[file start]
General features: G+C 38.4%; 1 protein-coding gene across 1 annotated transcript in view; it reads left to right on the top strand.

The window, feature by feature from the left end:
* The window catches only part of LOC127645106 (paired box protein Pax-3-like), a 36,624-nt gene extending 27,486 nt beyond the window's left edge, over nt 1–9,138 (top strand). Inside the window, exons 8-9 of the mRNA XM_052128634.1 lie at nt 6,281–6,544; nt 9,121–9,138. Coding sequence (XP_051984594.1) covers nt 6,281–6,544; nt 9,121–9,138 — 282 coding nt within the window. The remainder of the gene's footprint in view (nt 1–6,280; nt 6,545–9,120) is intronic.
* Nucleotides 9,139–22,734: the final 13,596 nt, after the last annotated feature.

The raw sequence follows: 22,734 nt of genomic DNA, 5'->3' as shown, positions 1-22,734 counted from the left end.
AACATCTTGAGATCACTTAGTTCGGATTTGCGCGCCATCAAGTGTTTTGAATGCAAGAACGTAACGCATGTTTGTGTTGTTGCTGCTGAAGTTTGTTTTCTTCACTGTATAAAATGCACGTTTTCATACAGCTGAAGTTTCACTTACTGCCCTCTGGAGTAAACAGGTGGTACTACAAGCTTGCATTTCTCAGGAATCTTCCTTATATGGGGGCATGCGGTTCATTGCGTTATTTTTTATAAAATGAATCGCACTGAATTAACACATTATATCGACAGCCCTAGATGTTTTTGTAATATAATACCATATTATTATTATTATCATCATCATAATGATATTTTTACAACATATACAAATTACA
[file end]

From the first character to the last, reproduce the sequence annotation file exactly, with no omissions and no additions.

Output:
General features: G+C 38.4%; 1 protein-coding gene across 1 annotated transcript in view; it reads left to right on the top strand.

The window, feature by feature from the left end:
* The window catches only part of LOC127645106 (paired box protein Pax-3-like), a 36,624-nt gene extending 27,486 nt beyond the window's left edge, over nt 1–9,138 (top strand). Inside the window, exons 8-9 of the mRNA XM_052128634.1 lie at nt 6,281–6,544; nt 9,121–9,138. Coding sequence (XP_051984594.1) covers nt 6,281–6,544; nt 9,121–9,138 — 282 coding nt within the window. The remainder of the gene's footprint in view (nt 1–6,280; nt 6,545–9,120) is intronic.
* Nucleotides 9,139–22,734: the final 13,596 nt, after the last annotated feature.

The raw sequence follows: 22,734 nt of genomic DNA, 5'->3' as shown, positions 1-22,734 counted from the left end.
AACATCTTGAGATCACTTAGTTCGGATTTGCGCGCCATCAAGTGTTTTGAATGCAAGAACGTAACGCATGTTTGTGTTGTTGCTGCTGAAGTTTGTTTTCTTCACTGTATAAAATGCACGTTTTCATACAGCTGAAGTTTCACTTACTGCCCTCTGGAGTAAACAGGTGGTACTACAAGCTTGCATTTCTCAGGAATCTTCCTTATATGGGGGCATGCGGTTCATTGCGTTATTTTTTATAAAATGAATCGCACTGAATTAACACATTATATCGACAGCCCTAGATGTTTTTGTAATATAATACCATATTATTATTATTATCATCATCATAATGATATTTTTACAACATATACAAATTACA